Animals #6: The Intelligent Chimp


Credit: BBC Earth

At the Twycross Zoo in Leicestershire, England we’re going to look at chimpanzees. The basis of the video is the communication between chimps which is mainly non-verbal and consists of gestures and facial expressions. Dr. Katja Liebal is studying the chimps in the video and hopes to write up the first chimp dictionary on their non-verbal language. The gestures featured are faces for fear and playfulness, tapping on the shoulder (it means I’m sorry), displays of power, pouting face (I’m hungry), grooming (I’m your friend) pretending to bite (having fun) and at the end extending their arm outward (I want food). The interesting aspect about their language is that they can experiment with it, inventing new words or expressing emotions differently. This is similar to human languages which continually invent new words and pronounce established words differently. 

Credit: BBC Earth
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Chimpanzees are capable of more than just a unique mode of communication. They can also trade. Researchers here are shown working with the chimpanzee Panzee and teaching her the value of trading by associating different tokens with foods she likes or doesn’t. She goes back and forth from them on different sides of the cage, picking a token and then trading it in for a different food item (bananas, oranges, M&Ms) on the other side. By the end she is able to understand which tokens will buy her what she wants. They then ask the question, “Do chimpanzees trade amongst themselves?” At Twycross Zoo, Dr. Liebal from the first video observes this behavior from a chimpanzee, seemingly showing that they do trade, drawing a similarity between humans and chimps that you may not have known about before.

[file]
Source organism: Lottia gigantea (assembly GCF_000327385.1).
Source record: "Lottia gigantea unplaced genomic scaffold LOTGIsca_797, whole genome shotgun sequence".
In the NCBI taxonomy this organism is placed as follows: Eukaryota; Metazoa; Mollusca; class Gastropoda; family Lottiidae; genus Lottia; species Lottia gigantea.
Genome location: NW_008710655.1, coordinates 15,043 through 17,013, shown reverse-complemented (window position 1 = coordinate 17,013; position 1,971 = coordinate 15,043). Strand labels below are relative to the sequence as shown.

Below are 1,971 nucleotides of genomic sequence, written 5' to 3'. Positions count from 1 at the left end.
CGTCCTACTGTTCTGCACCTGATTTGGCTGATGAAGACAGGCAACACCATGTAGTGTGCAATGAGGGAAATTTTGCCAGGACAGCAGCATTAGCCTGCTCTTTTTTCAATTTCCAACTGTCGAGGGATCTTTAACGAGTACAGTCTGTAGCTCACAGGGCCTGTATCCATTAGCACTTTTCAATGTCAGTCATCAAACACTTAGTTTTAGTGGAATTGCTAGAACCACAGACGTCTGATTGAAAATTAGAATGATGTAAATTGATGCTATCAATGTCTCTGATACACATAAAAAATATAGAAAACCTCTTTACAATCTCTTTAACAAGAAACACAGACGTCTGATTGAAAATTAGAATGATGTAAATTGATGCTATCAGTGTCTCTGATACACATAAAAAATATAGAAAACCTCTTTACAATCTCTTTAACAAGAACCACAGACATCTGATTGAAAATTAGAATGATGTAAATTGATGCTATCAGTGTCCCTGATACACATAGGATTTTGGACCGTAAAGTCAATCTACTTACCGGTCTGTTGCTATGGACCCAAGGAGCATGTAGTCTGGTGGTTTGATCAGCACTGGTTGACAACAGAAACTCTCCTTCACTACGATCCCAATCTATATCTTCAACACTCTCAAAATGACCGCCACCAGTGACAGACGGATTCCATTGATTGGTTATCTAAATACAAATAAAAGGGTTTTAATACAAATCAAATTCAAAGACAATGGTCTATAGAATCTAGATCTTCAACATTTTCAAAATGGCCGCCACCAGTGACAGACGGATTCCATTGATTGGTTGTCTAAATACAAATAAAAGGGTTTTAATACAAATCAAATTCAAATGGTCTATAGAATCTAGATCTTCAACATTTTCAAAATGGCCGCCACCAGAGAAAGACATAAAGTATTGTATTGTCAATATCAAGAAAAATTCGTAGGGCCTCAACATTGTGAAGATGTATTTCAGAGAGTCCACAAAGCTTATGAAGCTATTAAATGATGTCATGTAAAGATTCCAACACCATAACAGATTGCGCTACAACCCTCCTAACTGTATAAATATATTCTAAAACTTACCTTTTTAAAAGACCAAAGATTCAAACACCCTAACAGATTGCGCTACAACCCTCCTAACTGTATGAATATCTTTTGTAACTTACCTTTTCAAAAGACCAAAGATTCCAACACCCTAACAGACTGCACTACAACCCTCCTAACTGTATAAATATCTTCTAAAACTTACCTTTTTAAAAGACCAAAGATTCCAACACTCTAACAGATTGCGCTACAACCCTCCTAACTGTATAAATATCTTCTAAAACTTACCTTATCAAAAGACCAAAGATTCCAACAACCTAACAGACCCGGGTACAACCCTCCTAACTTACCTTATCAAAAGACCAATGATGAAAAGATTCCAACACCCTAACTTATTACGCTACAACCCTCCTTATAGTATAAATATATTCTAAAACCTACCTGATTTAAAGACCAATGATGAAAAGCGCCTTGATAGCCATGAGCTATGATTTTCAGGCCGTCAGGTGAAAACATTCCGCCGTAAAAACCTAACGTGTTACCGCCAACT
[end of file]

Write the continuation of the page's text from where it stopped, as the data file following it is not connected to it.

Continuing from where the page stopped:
Credit: Henry Vilas Zoo Madison

This is just a video of a gibbon taking care of a baby squirrel just like if it was one of its own children. Gibbons are separated from the great apes, smaller and exhibit less sexual dimorphism (males and females look more similar). They also have beautiful fur. 


While tending her bees, Dr. Federica Bertocchini noticed some pesky waxworms (a type of caterpillar). She is no ordinary beekeeper; she is a researcher at Spain’s IBBTEC institute and specializes in biology. These waxworms rip up beehives, chewing through the delicious wax which, as well all know, has a decent honey aftertaste. In order to clean out the hives she put the caterpillars into a plastic bag and when she came back later they had escaped by chewing though the bag. Not content to let the observation go to waste she observed that they were able to chew holes through plastic in 40 minutes and tore up the bag in a few hours. After this she mashed them into a paste and spread it onto the plastic which partially degraded in half a day. She then went to two biochemists and even they were able to confirm that the plastic was degraded by the caterpillars. Then there is some back and forth in the usefulness of deploying a plastic devouring caterpillar army which Dr. Bertocchini responds to with the idea of synthesizing the enzymes that they use to eat up all that juicy trash. Further research will be required in order to test any hypothesis out but at least now there is another contender in the field of bioremediation to aid our world in decreasing the ever piling onslaught of our convenience driven society.


Have you ever seen an albino giraffe? This one is named Omo and lives in the Tarangire National Park, Tanzania. She was named after a local detergent and is actually alive past when they expected her to be. There are plenty of predators in the park and she doesn’t exactly blend in. She’s not really as an albino as she has a condition called leucism which reduces the level of multiple types of pigments and results in a partial discoloration.

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